Romanian wine faithfully reflects the transformations of the almost 3 past decades. It is not only about the economic and social change, but also about the change of mentality, and perception of wine by producers, authorities and consumers.
Author: Sergiu Nedelea
© Happening Media
© Alina Iancu
The journey from the IAS (state-owned agricultural enterprise) wine to the premium wines we have today was not at all simple.
The main mutations in the post 1989 wine-making industry were generated by the transfer from the centralized economy to the market economy, as well as from the state property to the private one. In the first 10 years after 1989, the changes led to a reduced surface of noble vineyards. Instead, the areas planted with directly productive hybrid grew at an alarming pace, which seriously affected Romania’s image and position as a country with a tradition in wine export. As soon as they started to directly compete with the world's wines, Romanian wines faced a decrease in exports.Planting new vines was an activity at first reduced and then stopped, which led to the aging and general decrease of the wine production potential. Another negative consequence was the massive reduction of the production of vineyard material by the dismantling of many nursery units and the deforestation or abandonment of almost all rootstock crops. At the same time, the viticulture research institutions and resorts were no longer funded by the state, which endangered the genetic basis of Romanian vines. Many local grapes, otherwise valuable, got closer to the danger of extinction.
This was the local context, when the first European investors came to Romania.The first step was made by the Corsican Count Guy Tyrel de Poix, who founded S.E.R.V.E. in 1995, the first private wine company in Romania. Soon, several Romanian vineyards were bought by foreign investors. Thus, in 1998, Sergio Faleschini convinced a group of foreign investors to found Vinarte, acquiring vineyards in Mehedinți, Stârmina, Dealu Mare, Vila Zorești and in Drăgășani, Sâmburești. In Banat, in Recaș, in 1997, two Romanian engineers joined Philip Cox, an English businessman,and laid the foundations of Recaș Wine – a fervent promoter of Romanian quality.These companies have the merit of being the first to re-launch the Romanian wine in the European landscape. Moreover, they have capitalized on the potential of wine as a support for culture and promoted local grape varieties.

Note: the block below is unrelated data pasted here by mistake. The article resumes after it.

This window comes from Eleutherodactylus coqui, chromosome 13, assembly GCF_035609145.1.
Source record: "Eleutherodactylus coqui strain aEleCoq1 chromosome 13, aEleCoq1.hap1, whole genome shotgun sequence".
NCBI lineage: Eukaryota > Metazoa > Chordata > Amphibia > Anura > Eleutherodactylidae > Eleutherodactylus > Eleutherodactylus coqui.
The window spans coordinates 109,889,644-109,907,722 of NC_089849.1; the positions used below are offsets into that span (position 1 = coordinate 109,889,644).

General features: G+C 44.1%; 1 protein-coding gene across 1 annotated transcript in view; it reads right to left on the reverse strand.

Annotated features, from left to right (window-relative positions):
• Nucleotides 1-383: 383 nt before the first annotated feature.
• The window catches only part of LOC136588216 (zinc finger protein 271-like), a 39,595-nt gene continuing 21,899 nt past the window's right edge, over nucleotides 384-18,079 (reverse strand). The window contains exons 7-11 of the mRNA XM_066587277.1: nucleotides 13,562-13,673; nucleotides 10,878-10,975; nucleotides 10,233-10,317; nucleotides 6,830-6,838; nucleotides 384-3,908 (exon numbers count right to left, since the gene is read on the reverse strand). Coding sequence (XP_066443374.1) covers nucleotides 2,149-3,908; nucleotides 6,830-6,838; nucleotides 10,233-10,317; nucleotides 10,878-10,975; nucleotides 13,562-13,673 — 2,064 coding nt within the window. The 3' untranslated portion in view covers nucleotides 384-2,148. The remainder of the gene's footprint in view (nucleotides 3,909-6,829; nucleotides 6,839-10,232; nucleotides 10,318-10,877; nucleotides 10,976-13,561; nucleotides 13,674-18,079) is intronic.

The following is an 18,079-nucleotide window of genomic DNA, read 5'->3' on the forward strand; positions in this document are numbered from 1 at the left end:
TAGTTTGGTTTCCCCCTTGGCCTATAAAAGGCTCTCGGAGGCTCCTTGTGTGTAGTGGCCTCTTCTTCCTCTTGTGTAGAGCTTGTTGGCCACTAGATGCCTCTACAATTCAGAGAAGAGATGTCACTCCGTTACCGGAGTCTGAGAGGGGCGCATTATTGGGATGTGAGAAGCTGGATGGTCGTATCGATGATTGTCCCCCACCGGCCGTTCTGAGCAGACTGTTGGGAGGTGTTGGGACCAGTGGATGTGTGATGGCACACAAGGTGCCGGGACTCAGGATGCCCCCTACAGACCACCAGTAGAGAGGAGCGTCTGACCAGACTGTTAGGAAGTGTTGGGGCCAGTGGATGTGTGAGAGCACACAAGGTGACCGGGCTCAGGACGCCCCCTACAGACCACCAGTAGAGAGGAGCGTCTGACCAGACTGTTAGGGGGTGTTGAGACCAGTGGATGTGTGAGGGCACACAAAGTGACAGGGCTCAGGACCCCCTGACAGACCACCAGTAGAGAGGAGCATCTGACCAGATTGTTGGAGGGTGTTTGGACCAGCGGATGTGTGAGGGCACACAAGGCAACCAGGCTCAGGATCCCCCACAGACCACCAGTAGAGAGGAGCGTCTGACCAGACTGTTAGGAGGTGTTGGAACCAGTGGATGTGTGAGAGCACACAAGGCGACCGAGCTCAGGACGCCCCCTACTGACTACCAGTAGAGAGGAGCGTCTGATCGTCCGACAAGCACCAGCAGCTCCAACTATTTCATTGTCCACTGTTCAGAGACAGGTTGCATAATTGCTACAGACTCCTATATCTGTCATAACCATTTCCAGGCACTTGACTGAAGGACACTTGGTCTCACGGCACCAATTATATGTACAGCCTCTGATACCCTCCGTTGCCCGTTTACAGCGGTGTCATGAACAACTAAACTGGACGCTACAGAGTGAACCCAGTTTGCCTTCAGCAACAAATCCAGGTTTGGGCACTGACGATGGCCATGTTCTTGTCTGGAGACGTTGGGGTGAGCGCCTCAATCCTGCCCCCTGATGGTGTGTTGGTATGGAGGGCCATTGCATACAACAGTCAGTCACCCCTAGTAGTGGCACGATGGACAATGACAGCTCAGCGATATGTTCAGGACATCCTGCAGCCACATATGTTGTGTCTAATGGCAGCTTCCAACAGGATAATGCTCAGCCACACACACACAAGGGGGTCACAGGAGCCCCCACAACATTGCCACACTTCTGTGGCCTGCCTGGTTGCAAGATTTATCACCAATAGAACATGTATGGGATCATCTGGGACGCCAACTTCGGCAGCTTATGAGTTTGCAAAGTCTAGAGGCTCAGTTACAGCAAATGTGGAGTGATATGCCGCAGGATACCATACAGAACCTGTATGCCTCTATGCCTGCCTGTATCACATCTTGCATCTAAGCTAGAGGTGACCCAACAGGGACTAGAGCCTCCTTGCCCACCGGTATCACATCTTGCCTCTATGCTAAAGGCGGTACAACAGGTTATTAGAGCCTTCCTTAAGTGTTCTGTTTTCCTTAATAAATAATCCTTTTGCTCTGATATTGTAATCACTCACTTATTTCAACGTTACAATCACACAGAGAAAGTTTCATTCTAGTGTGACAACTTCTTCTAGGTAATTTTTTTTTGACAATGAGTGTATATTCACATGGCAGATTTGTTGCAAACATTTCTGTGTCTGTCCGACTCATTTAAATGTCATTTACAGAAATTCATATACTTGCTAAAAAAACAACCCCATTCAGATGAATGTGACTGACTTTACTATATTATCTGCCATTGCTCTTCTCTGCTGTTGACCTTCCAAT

In 1996, the German producer Carl Reh Winery bought a vineyard with an old tradition in Mehedinți, Oprișor. In 1997, Halewood International, from UK, bought Vinalcool Prahova. Over time, Domeniile Halewood have aquired vineyards in Apoldu de Sus and Cernavodă. A great merit of this company is to have taken over the pre-war tradition of the Rhein Azuga Cellars, reviving the prestige of the Romanian sparklings.
After 2000, the number of foreign investors increased, either as direct investments or as joint ventures with Romanian partners. This is how new players emerged, such as Corcova, Liliac, Nachbil, Alira, Lacerta, Crama Ceptura (founded by Vinăria Purcari, Moldova Rep.), Clos des Colombes. Nachbil, Negrini, Gramma proved that a large vineyard is not mandatory to achieve a high level of quality.